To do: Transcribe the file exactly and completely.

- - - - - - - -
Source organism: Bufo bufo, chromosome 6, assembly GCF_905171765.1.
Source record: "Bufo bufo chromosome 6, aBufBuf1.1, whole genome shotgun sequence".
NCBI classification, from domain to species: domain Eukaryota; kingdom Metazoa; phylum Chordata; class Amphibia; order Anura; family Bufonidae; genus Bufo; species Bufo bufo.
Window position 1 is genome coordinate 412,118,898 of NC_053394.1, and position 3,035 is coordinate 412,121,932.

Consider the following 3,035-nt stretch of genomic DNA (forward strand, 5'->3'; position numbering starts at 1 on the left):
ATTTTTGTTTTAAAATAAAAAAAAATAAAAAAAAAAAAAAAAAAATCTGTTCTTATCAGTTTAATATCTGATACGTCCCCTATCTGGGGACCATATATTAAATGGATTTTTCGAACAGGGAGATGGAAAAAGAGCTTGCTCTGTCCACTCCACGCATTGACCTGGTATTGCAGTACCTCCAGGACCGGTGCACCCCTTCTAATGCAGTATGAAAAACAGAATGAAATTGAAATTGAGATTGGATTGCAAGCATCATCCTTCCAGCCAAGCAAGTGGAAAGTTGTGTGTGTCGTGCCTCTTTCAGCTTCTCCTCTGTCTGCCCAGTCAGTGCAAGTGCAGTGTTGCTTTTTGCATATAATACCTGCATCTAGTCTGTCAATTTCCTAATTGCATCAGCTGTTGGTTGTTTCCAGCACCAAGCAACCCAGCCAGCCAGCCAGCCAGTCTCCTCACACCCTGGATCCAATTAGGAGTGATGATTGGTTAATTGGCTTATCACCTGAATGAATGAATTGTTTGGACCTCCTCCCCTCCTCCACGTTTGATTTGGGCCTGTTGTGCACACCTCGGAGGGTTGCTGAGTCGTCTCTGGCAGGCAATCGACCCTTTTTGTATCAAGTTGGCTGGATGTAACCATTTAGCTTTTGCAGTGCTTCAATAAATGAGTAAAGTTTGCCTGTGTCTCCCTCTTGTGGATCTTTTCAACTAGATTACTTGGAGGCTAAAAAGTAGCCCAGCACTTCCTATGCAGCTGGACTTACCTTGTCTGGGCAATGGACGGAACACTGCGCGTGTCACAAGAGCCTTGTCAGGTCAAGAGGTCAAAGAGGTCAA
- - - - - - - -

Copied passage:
Source organism: Bufo bufo, chromosome 6, assembly GCF_905171765.1.
Source record: "Bufo bufo chromosome 6, aBufBuf1.1, whole genome shotgun sequence".
NCBI classification, from domain to species: domain Eukaryota; kingdom Metazoa; phylum Chordata; class Amphibia; order Anura; family Bufonidae; genus Bufo; species Bufo bufo.
Window position 1 is genome coordinate 412,118,898 of NC_053394.1, and position 3,035 is coordinate 412,121,932.

Consider the following 3,035-nt stretch of genomic DNA (forward strand, 5'->3'; position numbering starts at 1 on the left):
ATTTTTGTTTTAAAATAAAAAAAAATAAAAAAAAAAAAAAAAAAATCTGTTCTTATCAGTTTAATATCTGATACGTCCCCTATCTGGGGACCATATATTAAATGGATTTTTCGAACAGGGAGATGGAAAAAGAGCTTGCTCTGTCCACTCCACGCATTGACCTGGTATTGCAGTACCTCCAGGACCGGTGCACCCCTTCTAATGCAGTATGAAAAACAGAATGAAATTGAAATTGAGATTGGATTGCAAGCATCATCCTTCCAGCCAAGCAAGTGGAAAGTTGTGTGTGTCGTGCCTCTTTCAGCTTCTCCTCTGTCTGCCCAGTCAGTGCAAGTGCAGTGTTGCTTTTTGCATATAATACCTGCATCTAGTCTGTCAATTTCCTAATTGCATCAGCTGTTGGTTGTTTCCAGCACCAAGCAACCCAGCCAGCCAGCCAGCCAGTCTCCTCACACCCTGGATCCAATTAGGAGTGATGATTGGTTAATTGGCTTATCACCTGAATGAATGAATTGTTTGGACCTCCTCCCCTCCTCCACGTTTGATTTGGGCCTGTTGTGCACACCTCGGAGGGTTGCTGAGTCGTCTCTGGCAGGCAATCGACCCTTTTTGTATCAAGTTGGCTGGATGTAACCATTTAGCTTTTGCAGTGCTTCAATAAATGAGTAAAGTTTGCCTGTGTCTCCCTCTTGTGGATCTTTTCAACTAGATTACTTGGAGGCTAAAAAGTAGCCCAGCACTTCCTATGCAGCTGGACTTACCTTGTCTGGGCAATGGACGGAACACTGCGCGTGTCACAAGAGCCTTGTCAGGTCAAGAGGTCAAAGAGGTCAA